A landlord must serve a month-to-month tenant or a tenant without a lease a 30-Day Notice to Quit to end the tenancy. This notice allows the tenant 30 calendar days to move out (including weekends and holidays).
However, for tenants that don’t pay monthly, the amount of notice differs:
|Rent Payment Frequency||Notice Needed|
|Year-to-Year||Same amount as average pay interval (normally 3 months)|
Step 2: Landlord Files Lawsuit with Court
In the state of Massachusetts, filing a complaint with the court costs $120-$180 depending on whether the case is filed in Housing Court, District Court, or Boston Municipal Court. Note, Housing Courts are more familiar with landlord and tenant laws and eviction cases could be transferred there.
A copy of the summons and complaint must be served on the tenant 7-30 days prior to the date the landlord files the eviction paperwork with the court by the sheriff, deputy sheriff, special sheriff, or a person appointed by the court to serve process, through one of the following methods:
- Giving a copy to the tenant in person;
- Leaving a copy at the tenant’s residence; or
- Mailing a copy via first class mail with return of service.
7-30 days. The summons and complaint must be served on the tenant at least seven, but not more than 30, days prior to the landlord’s filing eviction paperwork with the court.
Step 3: Court Holds Hearing & Issues Judgment
Cases in Massachusetts are “entered” only on Mondays. “Entering” a case means all required paperwork to begin a case is filed with the court on that day.
The eviction hearing must be held on the second Thursday, second Friday, second Monday, third Tuesday, or the third Wednesday after the entry date, which is typically 10-16 days later.
Tenants are not required to file a formal, written answer to the landlord’s complaint to attend the eviction hearing. If tenants do choose to file a written answer, it must be done within seven days of the entry date.
This is also the deadline for tenants who are being evicted for nonpayment of rent to pay all past-due rent in full in order to avoid being evicted.
If the tenant fails to appear for the hearing (even if they filed a written answer), the judicial officer will issue a default judgment in favor of the landlord.
If the tenant appears, but didn’t file a written answer, the hearing will be postponed for seven days. The eviction hearing will also be postponed for seven days if the landlord fails to attend the hearing, but the tenant does appear.
If the judge rules in favor of the landlord, a writ of execution will be issued, and the eviction process will continue.
10-16 days. The hearing must be held 10-16 days after the entry date. If the landlord fails to appear, or the tenant appears but didn’t file a written answer, this will add another seven days to the process.
Step 4: Writ of Execution Is Issued
The writ of execution is the tenant’s final notice to leave the rental unit and allows them the opportunity to remove their belongings before the sheriff or constable returns to the property to forcibly remove the tenant.
If the court has ruled in the landlord’s favor, the landlord will ask the court to issue a writ of execution. The writ cannot be issued until 10 days after the date of the entry of judgment. On the 11th day, the landlord may send a written request for the writ of execution to the clerk’s office.
This means that tenants will have at least 10 days after the court ruling to move out of the rental unit before they are forcibly removed. The writ of execution must be used within three months to be valid.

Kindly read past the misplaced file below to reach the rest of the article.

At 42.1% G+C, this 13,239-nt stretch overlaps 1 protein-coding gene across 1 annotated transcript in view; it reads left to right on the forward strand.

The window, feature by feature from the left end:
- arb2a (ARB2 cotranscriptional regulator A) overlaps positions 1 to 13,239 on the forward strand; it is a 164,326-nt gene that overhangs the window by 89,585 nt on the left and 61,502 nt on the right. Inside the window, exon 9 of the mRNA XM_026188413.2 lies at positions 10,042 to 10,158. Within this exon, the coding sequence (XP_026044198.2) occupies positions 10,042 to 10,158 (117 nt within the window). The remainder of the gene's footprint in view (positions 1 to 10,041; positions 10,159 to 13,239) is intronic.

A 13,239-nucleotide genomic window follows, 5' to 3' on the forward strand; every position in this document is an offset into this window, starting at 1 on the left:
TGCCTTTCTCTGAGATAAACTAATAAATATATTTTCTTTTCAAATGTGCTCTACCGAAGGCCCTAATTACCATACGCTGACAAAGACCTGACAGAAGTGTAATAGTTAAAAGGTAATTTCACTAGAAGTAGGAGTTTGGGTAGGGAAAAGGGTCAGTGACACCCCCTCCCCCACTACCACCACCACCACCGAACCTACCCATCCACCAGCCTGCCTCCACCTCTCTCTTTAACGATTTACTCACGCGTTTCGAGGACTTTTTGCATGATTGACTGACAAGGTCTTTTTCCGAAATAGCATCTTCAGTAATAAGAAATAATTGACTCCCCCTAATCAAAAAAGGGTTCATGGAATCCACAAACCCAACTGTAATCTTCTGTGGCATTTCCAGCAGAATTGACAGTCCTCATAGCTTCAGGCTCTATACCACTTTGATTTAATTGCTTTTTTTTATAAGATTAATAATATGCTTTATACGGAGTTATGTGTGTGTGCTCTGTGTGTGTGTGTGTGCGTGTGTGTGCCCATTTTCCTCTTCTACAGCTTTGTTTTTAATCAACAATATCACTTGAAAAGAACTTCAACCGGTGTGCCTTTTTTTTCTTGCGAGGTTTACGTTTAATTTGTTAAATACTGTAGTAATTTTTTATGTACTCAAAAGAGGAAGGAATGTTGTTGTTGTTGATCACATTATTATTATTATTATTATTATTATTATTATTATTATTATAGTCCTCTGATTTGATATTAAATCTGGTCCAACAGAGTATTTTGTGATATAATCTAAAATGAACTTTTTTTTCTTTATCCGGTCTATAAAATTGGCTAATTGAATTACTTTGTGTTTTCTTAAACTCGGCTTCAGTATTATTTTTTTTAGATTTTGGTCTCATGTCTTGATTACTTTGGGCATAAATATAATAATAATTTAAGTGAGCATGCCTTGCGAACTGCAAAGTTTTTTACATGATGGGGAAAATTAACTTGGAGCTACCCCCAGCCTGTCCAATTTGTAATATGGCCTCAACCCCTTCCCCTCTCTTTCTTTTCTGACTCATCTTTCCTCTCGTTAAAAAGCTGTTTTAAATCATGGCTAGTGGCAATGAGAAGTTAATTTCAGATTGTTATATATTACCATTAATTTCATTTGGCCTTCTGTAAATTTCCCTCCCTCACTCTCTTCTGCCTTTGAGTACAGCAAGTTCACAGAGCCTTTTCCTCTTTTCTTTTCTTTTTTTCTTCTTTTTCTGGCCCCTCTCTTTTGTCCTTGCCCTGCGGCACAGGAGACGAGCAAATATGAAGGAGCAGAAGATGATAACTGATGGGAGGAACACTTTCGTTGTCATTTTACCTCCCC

10 days. The writ of execution can be issued 10 days after the ruling in favor of the landlord.
Step 5: Possession of Property is Returned
Only sheriffs and constables are able to remove a tenant, they are required to give tenants 48 hours to vacate the property before they return to forcibly remove the tenant from the rental unit.
However, a writ of execution cannot be delivered to tenants on weekends, holidays, after 5 p.m. on a weekday, or before 9 a.m. on a weekday.
Tenants may request a 6-12 month stay of execution. Meaning, that the court has postponed the eviction due to reasons that were not the tenant’s fault. If granted, the judicial officer will postpone the eviction for a maximum of 12 months if the tenant is over the age of 60 or has a handicap (as defined in Massachusetts state law) or for a maximum of six months in all other cases.
48 hours. Tenants will be given 48 hours to move out of the rental unit before they are forcibly removed from the property; a stay of execution will add up to 6-12 months to the process.
Massachusetts Eviction Process Timeline
In Massachusetts, an eviction can be completed in 1 to 4 months but can take longer depending on the reason for eviction, whether the eviction is contested, which days courts are (or aren’t) in session and other various possible delays.
Below are the parts of the Massachusetts eviction process outside the control of landlords for cases that go uncontested.
|Initial Notice Period||7-30 Calendar Days|
|Court Issuing Summons||1 Business Day|
|Court Serving Summons||7-30 Business Days|
|Tenant Response Period||7 Business Days Before the Hearing|
|Court Ruling||1 Business Day|
|Court Serving Writ of Execution||10 Business Days|
|Final Notice of Eviction||48 Hours|
Flowchart of Massachusetts Eviction Process
- 1 MA Gen L ch 186 § 11 (2020)
- 2 MA Gen L ch 186 §15B (2020)
- 3 MA Gen L ch 186 § 13 (2020)
- 4 MA Gen L ch 186 §17 (2020)
- 5 MA Gen L ch 139 §19 (2020)
- 6 MA Uniform Summary Process Rules, Rule 1 (2020)
- 7 MA Rules of Civil Procedure, Rule 4 (2020)
- 8 MA Rules of Civil Procedure, Rule 4 (2020)
- 9 MA Uniform Summary Process Rules, Rule 1 (2020)
- 10 MA Uniform Summary Process Rules, Rule 2 (2020)
- 11 MA Uniform Summary Process Rules, Rule 3 (2020)
- 12 MA Uniform Summary Process Rules, Rule 10 (2020)
- 13 MA Gen L ch 239 §5 (2020)
- 14 MA Gen L ch 239 §3 (2020)
- 15 MA Gen L ch 239 §3 (2020)
- 16 MA Gen L ch 239 §9 (2020)